A standing ovation for all concerned.

It seems ridiculous to want to add my own comments to a slew of others that are already in IMDB's records, but I feel like I cannot sleep nor cease the throbbing in my chest until I release some of what I have so recently seen.

Peter Jackson's The Lord of the Rings is one of the bravest projects ever attempted by a filmmaker. Mr Jackson deserves every ovation he will receive, every award, every bit of the praise and adoration that will be spoken and written.

This second installment of the story is a masterpiece in every sense, forget your prejudices about the books, they are another way of looking at this beautiful story (I know this is slightly against the rules, but a I cannot resist saying that a previous writers comment - a comment that compared the Lord of the Rings Films and Books to the difference between Romeo and Juliet in screenplay and ballet formats - was entirely accurate).

Gollum was an excellent amalgam, so easily could he have been an annoying Jar-Jar-Binks-Alike. Instead the way that Jackson and Serkis (and doubtless many many others) chose to portray the CGI incarnation of "Smeagol" was incredibly emotive and powerful. Gollum is profoundly disturbing, amusing, almost lovable... Not even John Ronald Reuel himself could induce that range of emotions for Smeagol in me...

A truly skin-crawling performance by a superb Brad Douris as the evil Grima Wormtongue was just beyond words. Douris _Became_ Wormtongue in a skillful fulfillment of what was already inspired casting.

Probably the most definitive casting of this film though was Manchester born Bernard Hill as Theoden, King of Rohan. The casting for "The Two Towers" makes one shake ones head and wonder, in retrospect, whether anyone else could have filled these roles. Mr Hill's performance was truly first rate, a performance which contributed greatly to "The Battle of Helms Deep", scenes which were a spinning tornado of emotions for the viewer.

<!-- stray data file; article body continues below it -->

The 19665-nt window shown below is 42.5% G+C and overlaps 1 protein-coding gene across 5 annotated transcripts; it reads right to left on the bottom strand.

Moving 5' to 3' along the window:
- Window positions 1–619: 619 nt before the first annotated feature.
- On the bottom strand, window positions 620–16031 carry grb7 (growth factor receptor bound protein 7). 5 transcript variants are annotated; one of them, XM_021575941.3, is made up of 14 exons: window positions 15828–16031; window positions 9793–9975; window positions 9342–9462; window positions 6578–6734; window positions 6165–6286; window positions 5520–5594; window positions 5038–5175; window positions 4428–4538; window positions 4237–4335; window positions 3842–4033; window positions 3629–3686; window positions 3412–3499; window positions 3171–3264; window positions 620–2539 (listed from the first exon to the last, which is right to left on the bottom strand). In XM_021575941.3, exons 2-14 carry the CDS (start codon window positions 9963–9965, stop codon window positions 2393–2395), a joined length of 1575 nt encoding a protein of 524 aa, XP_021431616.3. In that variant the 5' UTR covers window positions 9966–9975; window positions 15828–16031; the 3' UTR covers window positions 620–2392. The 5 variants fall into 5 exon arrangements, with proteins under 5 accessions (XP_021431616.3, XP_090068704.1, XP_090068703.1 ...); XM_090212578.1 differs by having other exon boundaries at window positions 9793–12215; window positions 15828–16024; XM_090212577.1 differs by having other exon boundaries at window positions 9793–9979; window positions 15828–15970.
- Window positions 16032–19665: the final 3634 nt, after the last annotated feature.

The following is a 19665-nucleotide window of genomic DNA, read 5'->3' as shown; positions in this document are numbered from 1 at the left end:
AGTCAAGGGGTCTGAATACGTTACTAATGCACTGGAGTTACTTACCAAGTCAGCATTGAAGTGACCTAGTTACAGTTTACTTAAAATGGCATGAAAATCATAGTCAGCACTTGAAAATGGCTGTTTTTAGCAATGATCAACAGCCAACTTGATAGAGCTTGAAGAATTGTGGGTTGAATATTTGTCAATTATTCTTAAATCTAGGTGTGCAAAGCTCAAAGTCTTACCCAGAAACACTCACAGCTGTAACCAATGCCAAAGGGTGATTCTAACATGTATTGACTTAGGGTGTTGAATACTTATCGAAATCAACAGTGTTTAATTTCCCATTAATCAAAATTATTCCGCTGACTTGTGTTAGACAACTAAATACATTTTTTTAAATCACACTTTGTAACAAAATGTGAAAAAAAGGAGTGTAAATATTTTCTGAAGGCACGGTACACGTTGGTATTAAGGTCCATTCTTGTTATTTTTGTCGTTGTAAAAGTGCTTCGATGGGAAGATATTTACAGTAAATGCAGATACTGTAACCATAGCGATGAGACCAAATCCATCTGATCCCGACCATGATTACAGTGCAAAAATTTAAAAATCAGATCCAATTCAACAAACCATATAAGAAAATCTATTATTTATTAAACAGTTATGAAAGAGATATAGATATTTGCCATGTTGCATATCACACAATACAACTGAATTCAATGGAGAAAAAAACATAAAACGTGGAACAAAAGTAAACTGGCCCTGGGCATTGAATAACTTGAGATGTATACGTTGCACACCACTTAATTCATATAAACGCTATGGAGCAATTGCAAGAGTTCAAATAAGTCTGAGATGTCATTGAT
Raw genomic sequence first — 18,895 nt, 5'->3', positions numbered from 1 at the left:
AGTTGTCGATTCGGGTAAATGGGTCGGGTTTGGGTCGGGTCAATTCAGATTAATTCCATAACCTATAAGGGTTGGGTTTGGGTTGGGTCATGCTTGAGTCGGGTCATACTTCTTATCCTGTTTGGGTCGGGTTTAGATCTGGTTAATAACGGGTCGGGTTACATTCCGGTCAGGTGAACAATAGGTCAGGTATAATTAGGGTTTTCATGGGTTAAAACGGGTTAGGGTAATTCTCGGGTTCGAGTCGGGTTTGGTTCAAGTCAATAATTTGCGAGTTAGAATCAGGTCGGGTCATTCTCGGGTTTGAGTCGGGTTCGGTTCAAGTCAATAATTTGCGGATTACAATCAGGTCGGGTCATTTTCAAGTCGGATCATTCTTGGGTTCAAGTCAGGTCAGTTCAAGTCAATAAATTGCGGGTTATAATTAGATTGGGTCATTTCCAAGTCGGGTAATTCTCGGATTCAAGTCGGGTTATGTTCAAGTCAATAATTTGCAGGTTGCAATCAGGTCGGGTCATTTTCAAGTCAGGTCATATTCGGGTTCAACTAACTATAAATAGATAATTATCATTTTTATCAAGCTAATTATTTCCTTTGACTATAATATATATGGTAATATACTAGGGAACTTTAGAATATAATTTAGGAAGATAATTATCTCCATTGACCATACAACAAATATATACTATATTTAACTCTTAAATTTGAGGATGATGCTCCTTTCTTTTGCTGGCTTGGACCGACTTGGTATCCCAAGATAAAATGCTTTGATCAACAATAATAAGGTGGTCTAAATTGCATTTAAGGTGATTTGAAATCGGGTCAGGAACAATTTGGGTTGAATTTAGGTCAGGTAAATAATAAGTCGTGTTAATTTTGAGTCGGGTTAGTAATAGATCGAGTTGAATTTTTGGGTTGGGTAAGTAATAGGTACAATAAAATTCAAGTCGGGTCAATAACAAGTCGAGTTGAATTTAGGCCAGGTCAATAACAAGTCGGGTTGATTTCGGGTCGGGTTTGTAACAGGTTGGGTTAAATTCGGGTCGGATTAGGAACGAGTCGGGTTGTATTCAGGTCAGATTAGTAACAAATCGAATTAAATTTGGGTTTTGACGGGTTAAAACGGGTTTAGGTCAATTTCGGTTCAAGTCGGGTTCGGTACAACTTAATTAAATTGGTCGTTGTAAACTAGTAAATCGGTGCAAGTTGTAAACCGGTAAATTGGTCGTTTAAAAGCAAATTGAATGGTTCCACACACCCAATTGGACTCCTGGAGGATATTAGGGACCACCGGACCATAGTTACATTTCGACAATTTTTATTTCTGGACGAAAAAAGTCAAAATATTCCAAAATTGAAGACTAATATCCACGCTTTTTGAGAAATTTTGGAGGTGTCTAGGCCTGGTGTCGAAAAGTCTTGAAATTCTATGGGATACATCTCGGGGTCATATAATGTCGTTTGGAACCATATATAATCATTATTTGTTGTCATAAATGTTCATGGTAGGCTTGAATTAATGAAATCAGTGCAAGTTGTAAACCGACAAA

Viggo Mortensen goes from strength to strength. His performance is visceral and yet sensitive. The overriding emotion that Tolkiens vision of Aragorn induced (at least for me) was awe at his heroics. Mortensen's portrayal in Jackson's frame brings new aspects to the Aragorn character. Mortensen's Aragorn is emotionally dextrous to go with his physical dexterity, he is sensitive, seemingly empathic, warmer and more fundamentally human, and yet super-human in presence and charisma. "Definitive" is not strong enough of a word.

If you still view Jackson's epic with scepticism I implore you to put down your preconceptions and your prejudices, but most of all put down the books... This is beautiful way to see middle earth, don't pass it up - The books are the ultimate fantasy epic - the pictures you draw in your head are better than anything you can imagine, but The Lord of the Rings "The Two Towers" is one wonderful interpretation of that epic story.

Go, Laugh, Cry, and Sit in Awe of this cinematic treat.